Do you go shopping at Morrisons or Aldi, or do you go down to Sainsbury's at Castle Vale? Perhaps you have been to town past the Fox & Goose?
250 years ago you would have to pay to travel along these roads - unless you chose to walk.
Up until the 18th century roads were supposed to be looked after by people in the local parishes. This worked well when it was only local people using the roads to get from one farm to another or to go to the nearest market.
But local people thought it was unfair to have to mend the roads for people who just passing through their village on long journeys.
The long distance roads were badly maintained which made it very difficult for manufacturers to take their goods to market.
in the 18th century Parliament began to pass laws to allow companies to set up toll roads. The deal was that the company would charge people to travel along the road, but the company had to make the road better.
The toll roads, which were known as turnpikes, were the first new roads to be built in Britain since the Romans left in 410 AD.
By 1750 most of the major roads in England had been turnpiked: the Chester Road was turnpiked in 1759 and the Coleshill Road in 1760.
Companies began to run stagecoach services along the turnpike roads. They set up stages on the journey where new horses would be put on the coach and the old ones given time to rest. With better roads, travellers knew when they were going to arrive at their destination.
The first stagecoach route in the Midlands was from London to Chester which ran via Castle Bromwich from 1657.
It took four days to travel the 190 miles and the cost was £1:15 shillings. This was before the road was turnpiked and improved. This stagecoach line ran continuously until the 1830s when rail travel put it out of business. There was just one year's gap when no coaches ran and that was in 1665, the year of the Great Plague.
Travel on the turnpikes was much faster than on the old roads, but it still took two days to get from Birmingham to London and the coaches had to stop every ten miles or so to change horses. On long journeys passengers had to stay overnight in an inn.
Not only were there coaches but goods were also carried in a variety of different carts and wagons to be sold across the country and even abroad. There were ten times as many wagons as stagecoaches.
This made the roads through Castle Bromwich very busy. however, it was good for business and gave jobs to local people. Travellers needed to buy food and drink; they needed to pay for a bed for the night; the horses might need new shoes.
In in Castle Bromwich there were three inns used by travellers: The Bridgeman Arms near Castle Bromwich Hall, the Coach & Horses on the Green and the Bradford Arms further along the Chester Road.
The Bridgeman Arms; it had its own blacksmith's forge at the back of the inn.
The Coach & Horses in the 19th century. The pub has been rebuilt since then.
The Bradford Arms has changed little in 250 years.
There was always the danger of highwaymen. There were often robberies on the Chester Road at Sutton Coldfield. The famous Dick Turpin worked with Tom King, a highwayman from Sutton robbing coaches across the country. Dick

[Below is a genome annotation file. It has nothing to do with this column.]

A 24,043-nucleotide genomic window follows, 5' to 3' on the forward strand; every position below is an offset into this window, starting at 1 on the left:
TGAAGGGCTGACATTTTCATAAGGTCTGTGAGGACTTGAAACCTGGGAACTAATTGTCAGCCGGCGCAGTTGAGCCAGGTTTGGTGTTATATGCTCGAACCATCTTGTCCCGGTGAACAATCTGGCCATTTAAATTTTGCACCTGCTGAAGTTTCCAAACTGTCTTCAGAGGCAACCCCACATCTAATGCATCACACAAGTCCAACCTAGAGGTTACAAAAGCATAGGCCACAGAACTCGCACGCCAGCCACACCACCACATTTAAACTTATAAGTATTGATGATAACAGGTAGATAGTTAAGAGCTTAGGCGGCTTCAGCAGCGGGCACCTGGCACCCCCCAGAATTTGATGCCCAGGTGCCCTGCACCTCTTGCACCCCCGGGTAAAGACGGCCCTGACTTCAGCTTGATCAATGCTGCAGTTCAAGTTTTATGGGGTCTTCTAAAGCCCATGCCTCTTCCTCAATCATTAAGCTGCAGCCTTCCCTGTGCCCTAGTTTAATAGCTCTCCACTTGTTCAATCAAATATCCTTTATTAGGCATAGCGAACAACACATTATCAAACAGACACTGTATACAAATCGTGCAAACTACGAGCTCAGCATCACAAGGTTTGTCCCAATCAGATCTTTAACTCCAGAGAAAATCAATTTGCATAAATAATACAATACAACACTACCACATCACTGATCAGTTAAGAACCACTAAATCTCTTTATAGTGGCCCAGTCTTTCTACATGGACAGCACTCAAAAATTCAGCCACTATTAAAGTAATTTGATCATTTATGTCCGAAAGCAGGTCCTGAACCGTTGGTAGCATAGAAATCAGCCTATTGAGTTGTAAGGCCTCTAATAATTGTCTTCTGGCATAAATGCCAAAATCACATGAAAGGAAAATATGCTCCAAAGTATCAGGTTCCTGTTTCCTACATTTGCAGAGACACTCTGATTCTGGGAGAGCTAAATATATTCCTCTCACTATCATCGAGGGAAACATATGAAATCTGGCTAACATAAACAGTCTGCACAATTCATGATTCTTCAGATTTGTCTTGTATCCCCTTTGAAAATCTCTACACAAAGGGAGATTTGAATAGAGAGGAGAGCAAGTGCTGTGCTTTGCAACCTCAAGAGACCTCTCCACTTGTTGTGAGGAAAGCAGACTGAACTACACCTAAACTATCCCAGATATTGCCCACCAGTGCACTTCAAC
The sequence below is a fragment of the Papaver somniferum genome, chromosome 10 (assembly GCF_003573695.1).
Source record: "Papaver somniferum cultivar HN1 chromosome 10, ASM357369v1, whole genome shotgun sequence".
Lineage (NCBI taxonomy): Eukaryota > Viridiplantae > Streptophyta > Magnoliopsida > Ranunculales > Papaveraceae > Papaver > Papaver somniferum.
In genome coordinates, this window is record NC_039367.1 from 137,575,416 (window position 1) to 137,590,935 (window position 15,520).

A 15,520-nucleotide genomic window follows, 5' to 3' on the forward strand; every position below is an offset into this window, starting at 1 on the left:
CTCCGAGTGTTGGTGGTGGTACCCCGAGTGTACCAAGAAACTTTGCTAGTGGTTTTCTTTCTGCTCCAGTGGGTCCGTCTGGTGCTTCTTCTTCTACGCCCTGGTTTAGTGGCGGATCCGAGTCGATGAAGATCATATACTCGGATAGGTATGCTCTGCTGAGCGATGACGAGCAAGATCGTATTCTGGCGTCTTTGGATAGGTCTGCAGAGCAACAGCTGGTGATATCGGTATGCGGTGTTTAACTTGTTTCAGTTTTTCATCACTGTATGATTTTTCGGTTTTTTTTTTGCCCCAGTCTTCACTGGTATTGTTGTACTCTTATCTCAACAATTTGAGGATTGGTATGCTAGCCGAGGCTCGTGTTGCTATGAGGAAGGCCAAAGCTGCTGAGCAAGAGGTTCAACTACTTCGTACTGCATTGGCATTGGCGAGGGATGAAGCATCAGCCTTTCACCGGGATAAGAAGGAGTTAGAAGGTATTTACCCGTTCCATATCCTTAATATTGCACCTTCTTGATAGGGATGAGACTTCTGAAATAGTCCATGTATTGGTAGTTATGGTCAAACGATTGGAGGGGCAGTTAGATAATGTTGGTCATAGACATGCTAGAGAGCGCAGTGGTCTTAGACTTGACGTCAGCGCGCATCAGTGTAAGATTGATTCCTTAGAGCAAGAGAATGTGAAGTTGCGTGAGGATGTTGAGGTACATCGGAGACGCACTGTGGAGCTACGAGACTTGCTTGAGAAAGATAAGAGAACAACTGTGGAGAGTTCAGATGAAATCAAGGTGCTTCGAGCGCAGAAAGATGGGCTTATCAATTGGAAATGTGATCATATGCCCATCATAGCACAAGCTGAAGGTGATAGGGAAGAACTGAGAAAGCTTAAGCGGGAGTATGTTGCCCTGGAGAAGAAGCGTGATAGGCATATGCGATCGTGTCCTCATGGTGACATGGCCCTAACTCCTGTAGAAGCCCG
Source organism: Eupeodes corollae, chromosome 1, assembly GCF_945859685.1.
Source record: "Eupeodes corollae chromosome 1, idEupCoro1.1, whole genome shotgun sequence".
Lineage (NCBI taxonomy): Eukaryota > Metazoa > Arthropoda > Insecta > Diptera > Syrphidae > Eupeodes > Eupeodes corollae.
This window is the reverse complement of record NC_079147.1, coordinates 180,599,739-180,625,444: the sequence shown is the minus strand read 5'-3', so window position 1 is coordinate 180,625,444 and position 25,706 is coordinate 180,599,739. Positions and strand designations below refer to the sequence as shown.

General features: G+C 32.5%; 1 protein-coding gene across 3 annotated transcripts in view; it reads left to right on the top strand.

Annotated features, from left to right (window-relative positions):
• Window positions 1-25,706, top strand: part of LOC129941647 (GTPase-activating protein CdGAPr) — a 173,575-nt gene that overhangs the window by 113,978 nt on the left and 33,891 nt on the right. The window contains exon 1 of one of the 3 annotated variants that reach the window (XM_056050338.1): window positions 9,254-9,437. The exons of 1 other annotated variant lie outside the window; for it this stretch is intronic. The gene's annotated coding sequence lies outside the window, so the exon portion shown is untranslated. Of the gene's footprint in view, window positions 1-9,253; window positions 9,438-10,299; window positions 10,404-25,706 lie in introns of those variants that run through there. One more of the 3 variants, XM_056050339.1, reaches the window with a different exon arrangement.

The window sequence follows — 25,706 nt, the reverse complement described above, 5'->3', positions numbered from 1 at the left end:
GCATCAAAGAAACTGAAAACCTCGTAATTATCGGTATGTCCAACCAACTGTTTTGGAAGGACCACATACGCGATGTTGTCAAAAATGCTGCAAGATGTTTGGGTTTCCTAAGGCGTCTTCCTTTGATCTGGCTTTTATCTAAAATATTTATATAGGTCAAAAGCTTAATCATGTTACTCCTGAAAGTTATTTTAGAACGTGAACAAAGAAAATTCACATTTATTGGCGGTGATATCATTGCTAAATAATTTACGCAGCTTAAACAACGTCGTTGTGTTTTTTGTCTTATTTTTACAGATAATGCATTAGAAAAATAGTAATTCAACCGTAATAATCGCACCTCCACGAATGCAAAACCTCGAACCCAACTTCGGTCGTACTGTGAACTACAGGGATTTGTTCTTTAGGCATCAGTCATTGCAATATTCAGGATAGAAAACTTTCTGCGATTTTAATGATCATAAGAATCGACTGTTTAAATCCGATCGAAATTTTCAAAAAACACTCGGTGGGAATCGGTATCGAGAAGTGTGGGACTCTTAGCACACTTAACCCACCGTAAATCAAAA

Turpin was hanged at York in 1739, while King is said to have been caught and burned to death in Sutton Park. (So the story goes!)
To deter highwaymen gibbets or gallows stood in prominent places on main roads. One gibbet stood at Washwood Heath near Aston Church Road; there was another on the Chester Road at New Oscott. The dead bodies of highwaymen were left hanging on the gibbet for everyone to see.
There were two toll roads (turnpikes) through Castle Bromwich:
one road ran from Birmingham to Coleshill,
the other from London to Chester.
The Castle Bromwich Turnpike or Coleshill Turnpike was set up in 1760.
If you catch the bus from town to Castle Bromwich and then to Coleshill, you are following the 18th-century turnpike road.
In 1760 you would stop at the toll gate by Nechells library (It wasn't there then) and again at Saltley and then again at Castle Bromwich Green. From Birmingham you would travel through the countryside all the way.
The Birmingham historian, William Hutton complained in 1781 that, although you had to pay to travel, the roads had not been improved and that you still had to cross the rivers through fords because no bridges had been built:
‘At Saltley, in the way to Coleshill, which is ten miles, for want of a causeway with an arch or two, every flood annoys the passenger.'
The Chester Road from London to Chester was an important national route. Set up in 1759, it was made up of a number of different turnpikes. Travellers on this road paid at the tollgate on the Green. The toll gates were taken away in 1877.
If you want to know about the early history of the Chester Road through Castle Bromwich, you'll find more information on the Middle Ages page.
Find the article on the Welsh Road.
If you want to follow a trail along the Chester Road, click on
Find out about the Lords of Castle Bromwich over the past thousand years.
Click the Bromwich coat of arms >
'A History of Castle Bromwich for Young People' written by William Dargue 2016 for the Castle Bromwich Bellringers.
We’ve been ringing here for 500 years and are keen to involve local people in our ancient art. Contact us via our Castle Bromwich Bell Ringers website if you want learn to ring or visit the tower or have one of us talk to your group about the history of Castle Bromwich, our church or bellringing. Material on this site may be reused only for non-commercial purposes providing appropriate attribution is given (Creative Commons Licence Attribution NonCommercial 4.0) - details on the Contact page.